Snowstorms Aim for U.S. East, and Cold Stretches Clear to Texas

By Brian K. Sullivan | February 11, 2021

A parade of snowstorms is threatening to roll through the Eastern U.S. over the next few days while bitter cold stabs through the heart of the country, driving temperatures below freezing all the way to Houston.

A system will sweep out of the Ohio Valley Friday, bringing freezing rain and ice across the central Appalachian Mountains and likely passing south of Washington. Another one will work its way up the East Coast late Saturday into Sunday, but it isn’t clear whether it will bring rain, sleet, snow or a frigid mixture. And a third storm will arrive in the Northeast, hitting New York and elsewhere on Monday to Tuesday, according to the National Weather Service.

Temperatures, meanwhile, are forecast to be 30 to 40 degrees Fahrenheit (17 to 22 Celsius) below normal through the central U.S. as frigid air spills down from the Arctic. In the Northeast, where a gentle snow fell early Thursday, temperatures will be 10 to 15 degrees lower through next week.

“The core of the Arctic air is just sitting over the north central U.S.,” said Dan Pydynowski, a meteorologist with AccuWeather Inc. “It will be diving southward down the Plains all the way right into Texas and the Gulf Coast by early next week.”

Prices for natural gas, propane and heating oil, fuels used to heat homes, are surging as the cold sets in. Spot gas at the Waha hub in Texas traded at a two-year high Monday while, at Boston’s Algonquin City Gate hub, prices neared a two-year high. Demand for propane has surged to its highest since 2004

Temperatures in Houston will fall to 28 degrees Sunday and 12 in Dallas, the National Weather Service said. Highs in New York will linger in the low- to mid-30s through the weekend as a series of storms pushes west to east across the U.S.

“We are in an unsettled weather pattern,” said Brian Ciemnecki, a Weather Service meteorologist in New York. “The main story is the cold and the unsettled pattern.”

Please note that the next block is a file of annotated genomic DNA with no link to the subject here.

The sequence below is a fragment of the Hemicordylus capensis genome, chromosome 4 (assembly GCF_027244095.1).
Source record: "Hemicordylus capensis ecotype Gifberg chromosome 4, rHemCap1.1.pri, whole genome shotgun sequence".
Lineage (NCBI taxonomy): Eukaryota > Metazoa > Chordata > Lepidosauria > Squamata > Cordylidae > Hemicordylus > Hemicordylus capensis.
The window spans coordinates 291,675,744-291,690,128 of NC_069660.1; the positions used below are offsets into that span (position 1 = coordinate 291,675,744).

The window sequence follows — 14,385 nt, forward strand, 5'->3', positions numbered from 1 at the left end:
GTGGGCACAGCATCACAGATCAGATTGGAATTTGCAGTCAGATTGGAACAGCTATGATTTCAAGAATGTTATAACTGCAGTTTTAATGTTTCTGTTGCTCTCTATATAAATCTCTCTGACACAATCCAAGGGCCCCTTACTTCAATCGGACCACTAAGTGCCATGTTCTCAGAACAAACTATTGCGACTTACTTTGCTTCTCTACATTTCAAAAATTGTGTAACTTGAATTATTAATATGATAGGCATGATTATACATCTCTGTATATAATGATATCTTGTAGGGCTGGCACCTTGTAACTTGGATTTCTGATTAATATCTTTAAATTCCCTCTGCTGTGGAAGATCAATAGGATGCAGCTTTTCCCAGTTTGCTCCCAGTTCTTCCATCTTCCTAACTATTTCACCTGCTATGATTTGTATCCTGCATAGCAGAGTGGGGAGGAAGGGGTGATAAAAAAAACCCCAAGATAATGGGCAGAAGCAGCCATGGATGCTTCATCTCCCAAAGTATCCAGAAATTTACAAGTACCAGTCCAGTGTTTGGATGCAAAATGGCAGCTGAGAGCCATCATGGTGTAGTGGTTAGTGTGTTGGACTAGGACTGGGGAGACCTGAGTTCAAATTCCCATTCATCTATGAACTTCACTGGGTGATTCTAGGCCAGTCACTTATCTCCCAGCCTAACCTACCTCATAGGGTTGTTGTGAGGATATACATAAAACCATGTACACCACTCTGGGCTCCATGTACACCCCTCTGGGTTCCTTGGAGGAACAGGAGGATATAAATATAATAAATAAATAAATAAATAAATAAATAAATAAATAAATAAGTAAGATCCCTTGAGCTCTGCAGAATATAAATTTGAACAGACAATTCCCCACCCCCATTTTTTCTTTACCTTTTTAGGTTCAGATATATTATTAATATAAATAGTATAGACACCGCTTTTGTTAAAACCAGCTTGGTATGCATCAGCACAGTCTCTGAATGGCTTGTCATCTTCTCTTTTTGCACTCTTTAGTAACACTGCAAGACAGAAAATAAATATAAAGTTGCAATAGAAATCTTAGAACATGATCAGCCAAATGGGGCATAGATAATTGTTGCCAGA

Also see: U.S. Gas Storage Estimate – Return of the Polar Vortex

The chilly weather sent natural gas prices higher with March deliveries sold on the Henry Hub, the U.S. Benchmark, trading Thursday morning above $3 per million British thermal units.

Prices went even higher on the spot market where traders reported natural gas for next-day delivery on the Henry Hub being sold above $5, while bids for next-day gas on the Permian Basin’s Waha Hub were seen has high as $12.

The average spot price for electricity in North Texas climbed 1,362% to $474.92 a megawatt-hour Thursday at 8:11 a.m. local time, according to data compiled by Genscape Inc. If that price holds, it will be the highest since Dec. 26, 2016.

Propane stockpiles have tumbled amid the cold, with inventories of the fuel sliding to the lowest since April 2019 last week, government data released Wednesday showed. The drawdown will likely support even higher prices, which may dent exports and prompt petrochemical plants to use a cheaper feedstock like ethane

The cold snap stems from a sudden stratospheric warming event high above the North Pole, which led to a weakening of the polar vortex, the girdle of winds that traps frigid air in the Arctic. Making the situation worse is a block in the atmosphere over Greenland that’s holding the cold in the U.S. It also weakened the Pacific jet stream, which had been keeping winter mild through much of December and January.

The only places in the contiguous U.S. that will be able to avoid the chill will be parts of California and Florida. The cold will get to the east and west, probably bringing snow to Seattle this week and potentially the East Coast next week.

There are indications the deepest cold will begin to relax by February 20. By March and April the weather could begin to moderate and the U.S. could see a milder spring.

–With assistance from Sergio Chapa and Naureen S. Malik.

About the photo: A person walks their dog along the snow-covered lakefront at North Avenue Beach as temperatures hung in the low teens in Chicago on Feb. 9. Photographer: Scott Olson/Getty Images

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